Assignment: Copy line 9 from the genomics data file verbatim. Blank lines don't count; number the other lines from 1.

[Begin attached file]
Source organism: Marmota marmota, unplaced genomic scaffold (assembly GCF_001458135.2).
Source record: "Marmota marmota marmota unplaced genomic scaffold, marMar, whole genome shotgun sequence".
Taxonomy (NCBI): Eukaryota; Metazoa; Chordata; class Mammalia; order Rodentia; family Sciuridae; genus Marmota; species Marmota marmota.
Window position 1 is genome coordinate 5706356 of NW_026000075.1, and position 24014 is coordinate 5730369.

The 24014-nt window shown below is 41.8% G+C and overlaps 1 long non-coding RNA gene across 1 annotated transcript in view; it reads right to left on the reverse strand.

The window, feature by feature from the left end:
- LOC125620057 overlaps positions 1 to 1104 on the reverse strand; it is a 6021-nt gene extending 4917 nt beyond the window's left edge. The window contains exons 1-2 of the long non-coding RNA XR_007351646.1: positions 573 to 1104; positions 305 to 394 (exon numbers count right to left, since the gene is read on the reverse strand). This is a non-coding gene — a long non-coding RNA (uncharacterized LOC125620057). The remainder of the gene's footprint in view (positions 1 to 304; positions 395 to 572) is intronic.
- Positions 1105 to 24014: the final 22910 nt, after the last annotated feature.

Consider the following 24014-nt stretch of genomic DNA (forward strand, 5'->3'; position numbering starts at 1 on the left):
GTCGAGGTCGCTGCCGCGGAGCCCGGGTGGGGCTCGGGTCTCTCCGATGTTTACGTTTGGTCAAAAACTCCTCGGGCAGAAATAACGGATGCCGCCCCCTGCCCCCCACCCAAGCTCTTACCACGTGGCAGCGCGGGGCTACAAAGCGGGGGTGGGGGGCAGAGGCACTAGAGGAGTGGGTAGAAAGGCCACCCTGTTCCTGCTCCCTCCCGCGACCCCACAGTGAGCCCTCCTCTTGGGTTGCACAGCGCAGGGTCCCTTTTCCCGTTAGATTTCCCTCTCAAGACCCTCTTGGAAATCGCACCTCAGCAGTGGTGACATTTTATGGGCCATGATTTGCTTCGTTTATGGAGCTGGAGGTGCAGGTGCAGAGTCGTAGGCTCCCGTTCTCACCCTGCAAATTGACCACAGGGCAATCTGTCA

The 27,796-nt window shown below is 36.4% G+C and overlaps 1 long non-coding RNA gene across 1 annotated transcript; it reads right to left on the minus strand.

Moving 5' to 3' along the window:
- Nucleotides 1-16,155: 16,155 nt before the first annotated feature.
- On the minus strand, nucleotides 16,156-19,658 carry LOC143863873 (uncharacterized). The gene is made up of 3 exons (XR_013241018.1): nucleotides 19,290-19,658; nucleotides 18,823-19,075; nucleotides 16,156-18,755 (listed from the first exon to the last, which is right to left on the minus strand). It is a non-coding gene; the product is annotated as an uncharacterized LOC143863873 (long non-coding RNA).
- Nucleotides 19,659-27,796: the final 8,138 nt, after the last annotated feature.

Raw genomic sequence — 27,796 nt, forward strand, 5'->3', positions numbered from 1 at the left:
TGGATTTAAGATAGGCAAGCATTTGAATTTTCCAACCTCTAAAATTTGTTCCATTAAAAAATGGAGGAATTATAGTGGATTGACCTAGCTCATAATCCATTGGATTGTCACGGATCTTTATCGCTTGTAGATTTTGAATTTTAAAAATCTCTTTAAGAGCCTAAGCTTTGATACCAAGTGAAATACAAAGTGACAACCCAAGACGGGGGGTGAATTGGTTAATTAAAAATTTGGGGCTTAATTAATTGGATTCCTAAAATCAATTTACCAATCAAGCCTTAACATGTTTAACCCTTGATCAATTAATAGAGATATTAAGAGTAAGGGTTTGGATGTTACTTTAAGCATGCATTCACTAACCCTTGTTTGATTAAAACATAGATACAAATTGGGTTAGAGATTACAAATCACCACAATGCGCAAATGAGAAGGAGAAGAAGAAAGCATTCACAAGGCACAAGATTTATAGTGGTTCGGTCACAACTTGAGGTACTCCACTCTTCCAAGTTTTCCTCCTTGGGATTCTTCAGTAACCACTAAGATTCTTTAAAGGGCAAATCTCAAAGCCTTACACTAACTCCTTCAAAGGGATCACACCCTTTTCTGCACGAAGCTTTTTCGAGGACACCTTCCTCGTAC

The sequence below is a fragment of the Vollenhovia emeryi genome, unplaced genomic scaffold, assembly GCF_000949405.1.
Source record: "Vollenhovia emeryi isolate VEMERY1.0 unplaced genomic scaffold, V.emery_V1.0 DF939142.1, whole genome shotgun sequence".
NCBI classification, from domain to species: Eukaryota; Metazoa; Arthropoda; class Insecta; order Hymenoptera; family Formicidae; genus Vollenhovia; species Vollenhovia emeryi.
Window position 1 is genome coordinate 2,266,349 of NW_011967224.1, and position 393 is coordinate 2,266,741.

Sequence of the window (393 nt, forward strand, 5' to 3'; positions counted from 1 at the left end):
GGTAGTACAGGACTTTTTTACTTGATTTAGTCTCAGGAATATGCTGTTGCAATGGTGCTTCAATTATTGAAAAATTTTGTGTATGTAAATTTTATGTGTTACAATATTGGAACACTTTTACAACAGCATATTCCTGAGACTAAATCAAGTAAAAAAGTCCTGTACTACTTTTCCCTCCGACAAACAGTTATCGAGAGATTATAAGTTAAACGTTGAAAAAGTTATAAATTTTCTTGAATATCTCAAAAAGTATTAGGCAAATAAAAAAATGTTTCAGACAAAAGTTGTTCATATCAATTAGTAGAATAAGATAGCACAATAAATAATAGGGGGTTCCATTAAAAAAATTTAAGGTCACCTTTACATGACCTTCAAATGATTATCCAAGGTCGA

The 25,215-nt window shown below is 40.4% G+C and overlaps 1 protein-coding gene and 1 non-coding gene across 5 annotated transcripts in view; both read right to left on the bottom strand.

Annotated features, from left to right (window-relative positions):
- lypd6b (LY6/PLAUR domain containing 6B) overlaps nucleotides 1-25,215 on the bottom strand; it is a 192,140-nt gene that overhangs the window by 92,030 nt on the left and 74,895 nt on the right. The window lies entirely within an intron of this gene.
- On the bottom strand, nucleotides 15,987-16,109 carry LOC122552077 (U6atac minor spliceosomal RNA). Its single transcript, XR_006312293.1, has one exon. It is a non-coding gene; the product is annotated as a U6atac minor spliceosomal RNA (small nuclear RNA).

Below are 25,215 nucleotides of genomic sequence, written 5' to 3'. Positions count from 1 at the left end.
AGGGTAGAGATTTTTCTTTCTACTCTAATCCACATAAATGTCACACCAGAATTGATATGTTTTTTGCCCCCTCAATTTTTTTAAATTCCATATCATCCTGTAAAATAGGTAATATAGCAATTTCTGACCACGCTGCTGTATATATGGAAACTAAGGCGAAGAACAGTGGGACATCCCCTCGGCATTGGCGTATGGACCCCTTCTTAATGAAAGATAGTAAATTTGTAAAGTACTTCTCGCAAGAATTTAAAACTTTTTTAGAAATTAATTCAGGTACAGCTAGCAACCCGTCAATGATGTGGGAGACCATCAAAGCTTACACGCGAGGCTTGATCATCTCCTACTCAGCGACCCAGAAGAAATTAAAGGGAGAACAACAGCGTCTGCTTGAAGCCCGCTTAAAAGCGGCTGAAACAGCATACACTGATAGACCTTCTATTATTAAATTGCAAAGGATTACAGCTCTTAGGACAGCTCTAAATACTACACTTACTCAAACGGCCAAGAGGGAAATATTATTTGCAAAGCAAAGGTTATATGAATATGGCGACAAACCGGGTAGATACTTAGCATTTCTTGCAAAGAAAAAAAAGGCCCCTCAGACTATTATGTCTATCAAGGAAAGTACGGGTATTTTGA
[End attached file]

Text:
Consider the following 24014-nt stretch of genomic DNA (forward strand, 5'->3'; position numbering starts at 1 on the left):